"Terry Branstad believes in using intimidation tactics to prevent women from their legal rights. That's not what Iowan's believe or want in our state," said Jill June. "The Planned Parenthood Voters of Iowa PAC is speaking out against these tactics of discrimination and intimidation, as we show our support for Governor Culver."

Branstad generally avoids mentioning Planned Parenthood by name, but this spring he repeatedly said Iowa "should not provide funding for organizations that provide abortion services." That wording left the misleading impression that state funding pays for abortions, but no government money pays for any abortions at Planned Parenthood clinics. Most of the state funding to Planned Parenthood of the Heartland covers contraception and is matched on a 9:1 basis by the federal government through the Medicaid family planning program. (That is, every dollar from the state budget is matched by $9 from Medicaid.)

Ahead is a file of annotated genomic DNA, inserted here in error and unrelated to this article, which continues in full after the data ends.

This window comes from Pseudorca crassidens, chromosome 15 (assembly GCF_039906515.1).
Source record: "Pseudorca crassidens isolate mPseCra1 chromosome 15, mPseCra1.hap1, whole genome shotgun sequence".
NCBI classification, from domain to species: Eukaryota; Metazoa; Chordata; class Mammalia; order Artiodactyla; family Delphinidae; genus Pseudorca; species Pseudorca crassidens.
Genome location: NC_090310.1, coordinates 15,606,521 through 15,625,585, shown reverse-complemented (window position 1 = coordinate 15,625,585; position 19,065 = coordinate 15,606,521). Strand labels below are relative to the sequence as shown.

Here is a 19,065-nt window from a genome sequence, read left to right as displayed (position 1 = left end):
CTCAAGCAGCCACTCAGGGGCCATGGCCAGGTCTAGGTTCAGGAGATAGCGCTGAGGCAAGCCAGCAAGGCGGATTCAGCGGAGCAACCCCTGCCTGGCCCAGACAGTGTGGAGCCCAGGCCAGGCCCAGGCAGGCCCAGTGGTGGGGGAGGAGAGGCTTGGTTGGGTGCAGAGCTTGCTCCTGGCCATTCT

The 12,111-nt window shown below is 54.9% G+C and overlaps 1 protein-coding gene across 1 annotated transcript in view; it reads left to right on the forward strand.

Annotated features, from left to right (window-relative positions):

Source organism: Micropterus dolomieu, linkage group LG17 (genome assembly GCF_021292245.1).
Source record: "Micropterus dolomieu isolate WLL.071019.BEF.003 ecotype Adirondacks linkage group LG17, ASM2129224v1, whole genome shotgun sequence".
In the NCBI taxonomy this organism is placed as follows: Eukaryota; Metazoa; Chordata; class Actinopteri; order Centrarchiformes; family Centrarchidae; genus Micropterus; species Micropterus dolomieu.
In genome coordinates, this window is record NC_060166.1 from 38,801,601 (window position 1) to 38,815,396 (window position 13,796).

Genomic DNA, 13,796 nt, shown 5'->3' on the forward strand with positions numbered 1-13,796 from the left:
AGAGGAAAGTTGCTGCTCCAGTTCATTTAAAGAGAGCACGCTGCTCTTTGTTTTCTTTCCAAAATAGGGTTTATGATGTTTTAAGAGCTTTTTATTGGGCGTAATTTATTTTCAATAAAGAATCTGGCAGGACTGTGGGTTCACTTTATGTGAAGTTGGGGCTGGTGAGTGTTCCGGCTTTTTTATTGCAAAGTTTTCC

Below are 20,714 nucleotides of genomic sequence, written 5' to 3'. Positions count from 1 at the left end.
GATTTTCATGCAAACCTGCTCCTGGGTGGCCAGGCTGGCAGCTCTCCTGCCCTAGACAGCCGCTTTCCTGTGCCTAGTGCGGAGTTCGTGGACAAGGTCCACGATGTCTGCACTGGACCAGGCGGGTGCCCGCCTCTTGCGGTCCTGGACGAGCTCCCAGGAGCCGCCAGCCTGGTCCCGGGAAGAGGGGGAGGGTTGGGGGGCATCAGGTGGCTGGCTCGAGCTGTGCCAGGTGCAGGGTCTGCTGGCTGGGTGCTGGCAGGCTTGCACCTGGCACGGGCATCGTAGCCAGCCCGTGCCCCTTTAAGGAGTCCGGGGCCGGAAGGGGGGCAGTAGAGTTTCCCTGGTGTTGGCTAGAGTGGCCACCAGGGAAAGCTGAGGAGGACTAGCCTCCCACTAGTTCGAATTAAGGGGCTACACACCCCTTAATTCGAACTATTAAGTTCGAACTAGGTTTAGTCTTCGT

It's outrageous that Branstad, the former president of a medical school, would support an Oklahoma abortion law that lets the government dictate how some doctors should care for their patients and even how they should talk to their patients. So much for government not getting between you and your doctor.

Culver slammed the Oklahoma approach in this statement his campaign released today:

"I am so pleased to receive the endorsement of Planned Parenthood Voters of Iowa PAC. I've worked very hard in my first term to maintain and improve family planning and women's rights in the state of Iowa and I am proud to have their support in this election.  By contrast, Terry Branstad doesn't trust the women of Iowa to make their own health care decisions.

"What's ironic is that the women and men of Iowa cannot trust Branstad on health care. When he was at Des Moines University, he supported mandates. When he was campaigning  in the Republican primary, he opposed mandates. Iowans can only guess as to his position tomorrow. What is clear is that he thinks requirements such as allowing adult children to continue to be insured on their parents' policy or prohibiting people from being denied insurance for pre-existing conditions is too intrusive but forcing victims to have invasive procedures is all right.

"Branstad even campaigned on enacting a law similar to the one passed in Oklahoma. The law requires a woman to have an invasive and expensive sonogram, for no medical reason, prior to receiving some services, forcing women who are victims of rape or incest to re-live these horrifying violent crimes. Well, I believe that is wrong.